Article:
Visible Learning


Helping students become their own teachers

Principal Metaphors

  • Knowledge is … achievement results
  • Knowing is … satisfactory performance
  • Learner is … a performer
  • Learning is … improving achievement scores
  • Teaching is … impacting achievement scores




Visible Learning is the title of a 2008 book in which John Hattie summarized the research into more than 100 teaching emphases and practices. (This number has since increased to over 250.) Based on quantitative meta-analyses of published studies, Hattie calculated the impact (usually defined in terms of changes in student achievement) of and ranked those strategies. The most impactful revolved around tactics to raise student awareness of their own achievements (e.g., self-reported grades, formative assessment). That result led to Hattie’s meaning for the term Visible Learning, which has to do with helping students become their own teachers by rendering their learning visible to them and others.


Visible Learning is part of a broader notion:
  • Evidence-Based Learning (Evidence-Based Teaching; Evidence-Based Education) – A more general construct than Visible Learning, but rooted in the same sensibilities and anchored to the same commitments, Evidence-Based Learning encompasses teaching practices and schooling structures that have been deemed effective through some manner of empirical demonstration.
Perhaps because it is wrapped in the vocabularies of quantitative studies and meta-analyses, there has been a tendency within the educational establishment to uncritically embrace the interpretations and advice of Evidence-Based Learning, generally, and Visible Learning, specifically. Such work is not without its flaws, however. In particular, with regard to our foci, there tends to be little or no attention given to questions around the nature of learning and the purposes of education. Those matters are left to common sense, and so most references to learning are fitted to Correspondence Discourses and the entire discussion aligns best with a traditionalist, standardized frame of education. These details are perhaps to be expected, since quantitative educational research (i.e., the source material for the book) typically operationalizes learning in terms of achievement scores on standardized tests and teaching in terms of measurable impacts over time on those scores.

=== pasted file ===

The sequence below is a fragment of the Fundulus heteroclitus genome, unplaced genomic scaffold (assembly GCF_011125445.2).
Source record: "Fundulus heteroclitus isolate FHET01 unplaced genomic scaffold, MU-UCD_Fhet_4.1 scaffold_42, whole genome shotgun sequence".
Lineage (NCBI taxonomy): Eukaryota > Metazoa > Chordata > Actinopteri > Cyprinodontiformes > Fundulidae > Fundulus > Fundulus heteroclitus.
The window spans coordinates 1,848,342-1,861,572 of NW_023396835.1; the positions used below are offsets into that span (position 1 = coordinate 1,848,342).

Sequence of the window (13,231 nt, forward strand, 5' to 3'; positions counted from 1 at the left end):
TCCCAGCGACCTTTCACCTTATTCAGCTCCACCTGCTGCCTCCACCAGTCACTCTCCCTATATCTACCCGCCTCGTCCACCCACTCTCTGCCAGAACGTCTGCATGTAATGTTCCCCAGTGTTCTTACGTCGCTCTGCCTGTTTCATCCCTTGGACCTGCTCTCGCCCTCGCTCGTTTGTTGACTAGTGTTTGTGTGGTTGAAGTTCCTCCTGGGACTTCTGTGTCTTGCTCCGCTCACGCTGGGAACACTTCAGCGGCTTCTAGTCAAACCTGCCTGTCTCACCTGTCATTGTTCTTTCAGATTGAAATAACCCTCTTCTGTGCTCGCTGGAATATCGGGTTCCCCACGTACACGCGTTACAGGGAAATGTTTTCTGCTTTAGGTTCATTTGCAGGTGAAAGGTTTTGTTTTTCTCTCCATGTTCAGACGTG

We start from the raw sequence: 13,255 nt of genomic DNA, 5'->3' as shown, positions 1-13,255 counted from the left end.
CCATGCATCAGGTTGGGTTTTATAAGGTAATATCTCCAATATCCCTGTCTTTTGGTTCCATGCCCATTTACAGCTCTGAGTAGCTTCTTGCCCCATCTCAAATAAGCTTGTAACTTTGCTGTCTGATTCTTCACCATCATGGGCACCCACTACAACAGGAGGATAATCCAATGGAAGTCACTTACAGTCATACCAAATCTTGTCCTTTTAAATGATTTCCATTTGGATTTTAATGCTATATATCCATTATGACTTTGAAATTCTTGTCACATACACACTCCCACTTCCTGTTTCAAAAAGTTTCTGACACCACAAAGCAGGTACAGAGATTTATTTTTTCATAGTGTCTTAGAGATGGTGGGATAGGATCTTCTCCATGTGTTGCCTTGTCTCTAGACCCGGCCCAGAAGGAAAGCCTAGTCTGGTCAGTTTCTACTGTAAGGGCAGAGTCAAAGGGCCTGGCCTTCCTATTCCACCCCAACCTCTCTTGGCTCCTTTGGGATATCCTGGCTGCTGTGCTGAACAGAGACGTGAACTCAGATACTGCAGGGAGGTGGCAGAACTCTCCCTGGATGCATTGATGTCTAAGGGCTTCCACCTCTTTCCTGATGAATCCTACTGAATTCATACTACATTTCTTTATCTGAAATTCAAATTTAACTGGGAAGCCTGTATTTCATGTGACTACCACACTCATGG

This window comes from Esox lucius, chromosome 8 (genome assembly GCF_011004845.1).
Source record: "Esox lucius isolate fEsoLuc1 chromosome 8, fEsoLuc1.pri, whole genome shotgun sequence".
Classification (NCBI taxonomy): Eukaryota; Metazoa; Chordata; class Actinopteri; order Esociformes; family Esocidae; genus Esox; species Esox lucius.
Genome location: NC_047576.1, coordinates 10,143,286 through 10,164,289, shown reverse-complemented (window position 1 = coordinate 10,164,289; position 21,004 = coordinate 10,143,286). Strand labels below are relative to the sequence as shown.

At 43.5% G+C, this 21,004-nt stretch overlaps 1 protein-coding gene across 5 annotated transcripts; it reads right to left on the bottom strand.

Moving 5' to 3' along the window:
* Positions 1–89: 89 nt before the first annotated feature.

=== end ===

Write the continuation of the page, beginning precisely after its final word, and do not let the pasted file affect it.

Authors and/or Prominent Influences

John Hattie

Status as a Theory of Learning

Within Visible Learning, learning tends to be treated as synonymous with achievement.

Status as a Theory of Teaching

Visible Learning is almost entirely focused on teaching emphases and practices, and so it is properly identified as being focused on teaching.

Status as a Scientific Theory

Despite a veneer of scientific rigor – which is supported by its consideration of hundreds and hundreds of quantitative studies – Visible Learning actually falls short on more than one of our criteria or a scientific discourse. Most obviously, very little attention is given to assumptions about, metaphors for, and definitions of learning – which is perhaps necessitated by the instrumental focus on achievement results. In addition, the work has been criticized for its numerous methodological flaws.


  • Evidence-Based Learning (Evidence-Based Teaching; Evidence-Based Education)

Map Location

Please cite this article as:
Davis, B., & Francis, K. (2021). “Visible Learning” in Discourses on Learning in Education.

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